Turn on lightly floured board and knead about 1 minute or until all the flour is blended. (Really, you need to do this!)
Divide into 4 to 6 balls, flatten them and wrap them in plastic film, then refrigerate at least one hour, and up to 12 hours.

You will find this dough incredibly easy to roll.

The Chow Chow

For a long time I used my mother's recipe for a quick fruit ketchup. It contained 1 can of peaches, 1 can of pears, and probably 1 can of tomatoes. To this you added onions, celery, vinegar, sugar and pickling spice. The advantage was you could make it all year, unlike our grandmothers who would preserve dozens of bottles of the stuff in season, to last all year.

Now I just buy it at the store and it's pretty good (look for the Habitant brand) but here is my recipe for the real thing, translated from Les Conserves, by Soeur Berthe (Editions de l'Homme, 1974):


18 ripe tomatoes
6 apples
5 peaches
5 pears
2 large onions
3 stalks celery
2 tsp coarse salt
2 TB pickling spice
1 cup white vinegar
1 1/2 cups sugar

Peel tomatoes and peaches by blanching them in hot water and cooling them quickly in cold water, then chop them - not too fine.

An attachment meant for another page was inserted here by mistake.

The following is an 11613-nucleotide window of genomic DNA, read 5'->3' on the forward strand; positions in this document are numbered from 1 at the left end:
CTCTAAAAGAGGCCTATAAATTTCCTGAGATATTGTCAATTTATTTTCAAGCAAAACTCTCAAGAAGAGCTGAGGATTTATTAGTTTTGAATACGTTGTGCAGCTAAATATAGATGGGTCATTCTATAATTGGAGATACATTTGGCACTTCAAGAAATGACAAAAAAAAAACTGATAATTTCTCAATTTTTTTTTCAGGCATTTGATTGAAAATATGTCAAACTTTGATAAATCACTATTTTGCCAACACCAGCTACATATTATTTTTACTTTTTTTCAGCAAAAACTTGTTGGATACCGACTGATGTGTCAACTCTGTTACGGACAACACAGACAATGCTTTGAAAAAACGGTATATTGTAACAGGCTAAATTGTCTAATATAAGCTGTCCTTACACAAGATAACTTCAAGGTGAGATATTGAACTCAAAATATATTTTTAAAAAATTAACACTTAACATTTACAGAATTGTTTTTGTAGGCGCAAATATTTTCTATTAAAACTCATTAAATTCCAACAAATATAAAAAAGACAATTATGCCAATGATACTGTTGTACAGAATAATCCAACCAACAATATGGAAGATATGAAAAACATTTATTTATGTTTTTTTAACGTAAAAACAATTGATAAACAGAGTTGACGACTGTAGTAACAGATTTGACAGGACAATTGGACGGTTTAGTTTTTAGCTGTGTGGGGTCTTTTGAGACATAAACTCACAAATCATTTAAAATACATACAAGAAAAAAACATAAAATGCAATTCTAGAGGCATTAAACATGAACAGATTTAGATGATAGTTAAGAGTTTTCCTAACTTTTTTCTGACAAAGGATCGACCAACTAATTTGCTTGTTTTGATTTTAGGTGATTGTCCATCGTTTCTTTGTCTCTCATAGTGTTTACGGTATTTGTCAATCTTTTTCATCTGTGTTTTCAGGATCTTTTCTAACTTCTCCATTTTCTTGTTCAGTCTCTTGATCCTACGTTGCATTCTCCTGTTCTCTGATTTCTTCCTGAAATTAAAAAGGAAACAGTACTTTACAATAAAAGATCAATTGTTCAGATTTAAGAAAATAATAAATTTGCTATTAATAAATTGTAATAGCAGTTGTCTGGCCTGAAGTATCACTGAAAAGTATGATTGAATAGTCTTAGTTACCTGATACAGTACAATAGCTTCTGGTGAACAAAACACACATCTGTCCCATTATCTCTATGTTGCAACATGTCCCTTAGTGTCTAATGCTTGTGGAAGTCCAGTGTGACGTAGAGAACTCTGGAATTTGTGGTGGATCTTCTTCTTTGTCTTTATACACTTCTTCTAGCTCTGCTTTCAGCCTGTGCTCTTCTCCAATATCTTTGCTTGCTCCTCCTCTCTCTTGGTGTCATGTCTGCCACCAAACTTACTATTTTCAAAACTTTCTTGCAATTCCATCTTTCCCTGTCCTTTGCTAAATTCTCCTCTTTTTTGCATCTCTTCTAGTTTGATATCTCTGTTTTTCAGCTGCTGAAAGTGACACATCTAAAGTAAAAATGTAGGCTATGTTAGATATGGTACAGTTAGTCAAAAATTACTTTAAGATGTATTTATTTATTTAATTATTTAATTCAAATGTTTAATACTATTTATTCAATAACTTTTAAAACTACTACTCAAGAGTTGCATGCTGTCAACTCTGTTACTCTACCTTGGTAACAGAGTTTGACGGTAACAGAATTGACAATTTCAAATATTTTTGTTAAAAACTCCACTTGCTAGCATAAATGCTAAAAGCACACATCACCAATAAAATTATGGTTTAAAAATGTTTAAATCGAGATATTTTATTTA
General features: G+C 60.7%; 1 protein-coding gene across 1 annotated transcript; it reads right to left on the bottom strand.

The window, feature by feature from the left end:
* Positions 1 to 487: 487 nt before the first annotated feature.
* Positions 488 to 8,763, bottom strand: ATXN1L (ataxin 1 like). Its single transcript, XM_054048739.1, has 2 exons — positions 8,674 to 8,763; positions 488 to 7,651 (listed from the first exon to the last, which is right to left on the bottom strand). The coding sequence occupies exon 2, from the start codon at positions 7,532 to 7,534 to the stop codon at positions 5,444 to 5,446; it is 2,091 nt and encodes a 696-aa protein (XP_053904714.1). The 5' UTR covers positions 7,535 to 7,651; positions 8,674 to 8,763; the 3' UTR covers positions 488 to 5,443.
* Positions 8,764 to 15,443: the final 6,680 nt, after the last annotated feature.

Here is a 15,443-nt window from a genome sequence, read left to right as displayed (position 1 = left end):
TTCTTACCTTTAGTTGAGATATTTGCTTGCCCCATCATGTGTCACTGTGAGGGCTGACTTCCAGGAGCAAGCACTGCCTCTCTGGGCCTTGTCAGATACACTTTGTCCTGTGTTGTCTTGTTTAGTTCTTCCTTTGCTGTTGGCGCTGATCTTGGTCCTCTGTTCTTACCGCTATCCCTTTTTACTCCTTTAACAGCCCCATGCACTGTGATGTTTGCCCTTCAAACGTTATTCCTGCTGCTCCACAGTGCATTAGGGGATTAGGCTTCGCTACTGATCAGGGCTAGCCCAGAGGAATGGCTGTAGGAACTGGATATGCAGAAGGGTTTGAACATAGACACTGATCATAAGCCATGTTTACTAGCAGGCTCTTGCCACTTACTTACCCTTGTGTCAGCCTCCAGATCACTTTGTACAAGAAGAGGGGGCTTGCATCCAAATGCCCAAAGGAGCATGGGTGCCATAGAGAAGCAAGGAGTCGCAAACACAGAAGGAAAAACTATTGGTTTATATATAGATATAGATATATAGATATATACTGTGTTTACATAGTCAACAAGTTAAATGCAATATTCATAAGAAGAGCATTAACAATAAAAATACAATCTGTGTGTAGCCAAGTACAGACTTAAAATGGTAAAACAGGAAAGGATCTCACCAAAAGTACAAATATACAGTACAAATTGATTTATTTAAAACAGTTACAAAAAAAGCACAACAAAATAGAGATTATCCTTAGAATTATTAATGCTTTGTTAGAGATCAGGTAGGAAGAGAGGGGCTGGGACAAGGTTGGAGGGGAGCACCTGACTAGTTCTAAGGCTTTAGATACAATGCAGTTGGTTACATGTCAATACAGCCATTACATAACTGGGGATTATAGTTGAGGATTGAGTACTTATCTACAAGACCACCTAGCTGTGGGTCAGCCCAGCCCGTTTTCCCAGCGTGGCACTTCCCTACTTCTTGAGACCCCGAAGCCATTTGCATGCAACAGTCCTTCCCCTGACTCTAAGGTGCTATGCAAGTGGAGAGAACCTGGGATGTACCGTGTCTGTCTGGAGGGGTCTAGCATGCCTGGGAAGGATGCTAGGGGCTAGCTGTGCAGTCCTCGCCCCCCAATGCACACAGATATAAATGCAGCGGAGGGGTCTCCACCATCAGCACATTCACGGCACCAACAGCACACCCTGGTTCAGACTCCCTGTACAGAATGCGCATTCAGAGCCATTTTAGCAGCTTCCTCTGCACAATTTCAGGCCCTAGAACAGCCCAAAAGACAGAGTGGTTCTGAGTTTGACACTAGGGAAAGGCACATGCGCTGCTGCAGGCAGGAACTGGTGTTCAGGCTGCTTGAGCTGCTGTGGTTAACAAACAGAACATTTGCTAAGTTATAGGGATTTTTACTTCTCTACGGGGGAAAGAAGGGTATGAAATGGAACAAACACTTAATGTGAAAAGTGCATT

Peel apples and pears and cut into cubes.
Slice onions thinly.
Chop the celery.
Put all the above into a large, non-reactive pot.
Add vinegar, salt and spices (wrapped in cheesecloth).
Bring to the boil and simmer one hour.
Add the sugar and continue cooking until sugar is dissolved and right consistency has been reached.
Remove the spices and pour into sterilized jars, following your preferred canning method.


Here is the recipe that appears in The Canadiana Cookbook, in the chapter on New Brunswick. I have not tested it:

1/2 peck green tomatoes
6 large onions
6 medium cucumbers
1 head celery
4 sour apples
2 red peppers
3 lbs brown sugar
3 TB pickling spices tied in a bag
Cider vinegar

Cut tomatoes fine. 
Add 1/2 cup salt and leave overnight. 
Next morning, drain and add other ingredients. 
Nearly cover with vinegar (about one quart). 
Boil gently 1 to 1-1/2 hours. 
Pour in sterilized jars and seal.

* Graham Kerr used that name for his TV cooking show in the 60s.